I'll add, check with tire supplier. Local guy is 800$ to come, remove cacl, remove tube and replace and reload on a 16.9 x 30 vs 200$ if no cacl. Plus, without cacl, its a whole lot easier to take it to them.

  8. #28
    Super Member JDgreen227's Avatar
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    4210 MFWD Ehydro--'89 JD 318

    Default Re: Loaded Tires - any down sides?

    Quote Originally Posted by slowzuki View Post
    I'll add, check with tire supplier. Local guy is 800$ to come, remove cacl, remove tube and replace and reload on a 16.9 x 30 vs 200$ if no cacl. Plus, without cacl, its a whole lot easier to take it to them.
    At THAT price differential, cast weights or no weight at all look a LOT better. The more I read this thread, the happier I am I didn't have it done to my rear tires. Thanks...
    Rather than worry about the things you want but don't have, be grateful for the things you don't want and don't have.

    I didn't plan to do much of anything today, but by noon I was almost half done.

  9. #29
    Super Star Member k0ua's Avatar
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    Branson, Mo.
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    Kioti DK35se Hydrostat

    Default Re: Loaded Tires - any down sides?

    First thing is dont use CaCL, that requires a tube, and that is no good, use a non rusting fluid, and tubeless tires. Then use a plug to repair the tire on the tractor, by turning the hole up out of the fluid, and then plug the tire. If that is not possible then you will have to remove the tire, or call the tire guy. No one wants to deal with the nasty CaCl. solution. that will rust your tractor if it sprays on it, and shrinks leather (shoes, and gloves), and dries out your hands if it gets on them. No wonder some people charge so much to repair.. When I had the flat in the tubed tire filled with CaCl, I took the tire in and IIRC it was about 15 dollars to pump it out and have it repaired, and pump the fluid back in. Of course that was a "while" ago. Loaded tires can be a pain to deal with if you have a flat, but the benefits outweigh the downsides, if you need them, and I do. If you don't need them, then don't get them.

    James K0UA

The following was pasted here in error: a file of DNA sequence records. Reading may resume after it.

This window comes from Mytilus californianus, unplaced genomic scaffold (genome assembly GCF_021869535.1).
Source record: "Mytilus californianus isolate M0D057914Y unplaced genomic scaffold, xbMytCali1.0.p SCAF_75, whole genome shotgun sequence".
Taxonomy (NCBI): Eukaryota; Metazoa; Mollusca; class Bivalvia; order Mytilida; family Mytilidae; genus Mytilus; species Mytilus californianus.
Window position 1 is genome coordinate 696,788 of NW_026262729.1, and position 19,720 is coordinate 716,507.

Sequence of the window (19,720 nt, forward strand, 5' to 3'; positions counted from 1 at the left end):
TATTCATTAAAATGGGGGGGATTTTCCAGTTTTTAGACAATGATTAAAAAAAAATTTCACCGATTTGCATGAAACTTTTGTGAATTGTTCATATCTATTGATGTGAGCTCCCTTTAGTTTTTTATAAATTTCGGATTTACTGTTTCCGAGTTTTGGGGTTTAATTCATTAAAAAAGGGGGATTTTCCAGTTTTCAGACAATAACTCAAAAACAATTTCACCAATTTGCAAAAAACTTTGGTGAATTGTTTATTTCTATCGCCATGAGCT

James KUA

    Kioti DK35se hydrostat with 2 QA buckets, 48 inch. King Kutter Rotary Cutter. 750 lbs ballast box. Loaded tires, Construction Attachments SSQA Lightweight Pallet forks. EA 50 inch single lid "wicked" Grapple. Satisfied Everlast PA160 welder owner How to add a link to a post . Best way to search TBN


  10. #30
    Super Member Gary Fowler's Avatar
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    Bismarck Arkansas
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    2009 Kubota RTV 900, 2009 Kubota B26 TLB & 2010 model LS P7010

    Default Re: Loaded Tires - any down sides?

    X2 for K0ua comments. The benefits outweigh the complaints but only if you need the extra weight and traction. So far I havent put any water in my LS tires but have wished for it many times when the rears come off the ground with a heavy load of dirt in the FEL. If you do any kind of ground engaging task, then you will save wear on your tires more by reducing slippage than you will cause by carrying the extra 200-300 pounds of weight.
    I have all the equipment I need to ballast mine, well may need some larger hydraulic jacks for my 7000+ pound tractor, just havent taken the time to do it. If I had the money, I would put cast iron and water ballast in mine just for the traction when using the loader.
    2010 LS P-7010C 20F/20R gear tractor & FEL, 2009 Kubota B 26 TLB, RTV 900 Kubota,17 foot Lund boat with 70HP motor, 2012-20 ft 12k GVW trailer, 2011- 52" Craftsman ZTR mower, 2013 Ferris Zero Turn, 3 weed whackers, pressure washer, leaf blowers, 7 foot bush hog, 8 foot landscape rake , 8 foot 3 PH disc, 2 row cultivator, 350 amp Miller AC/DC welding machine and all the tools needed to keep them all repaired and running.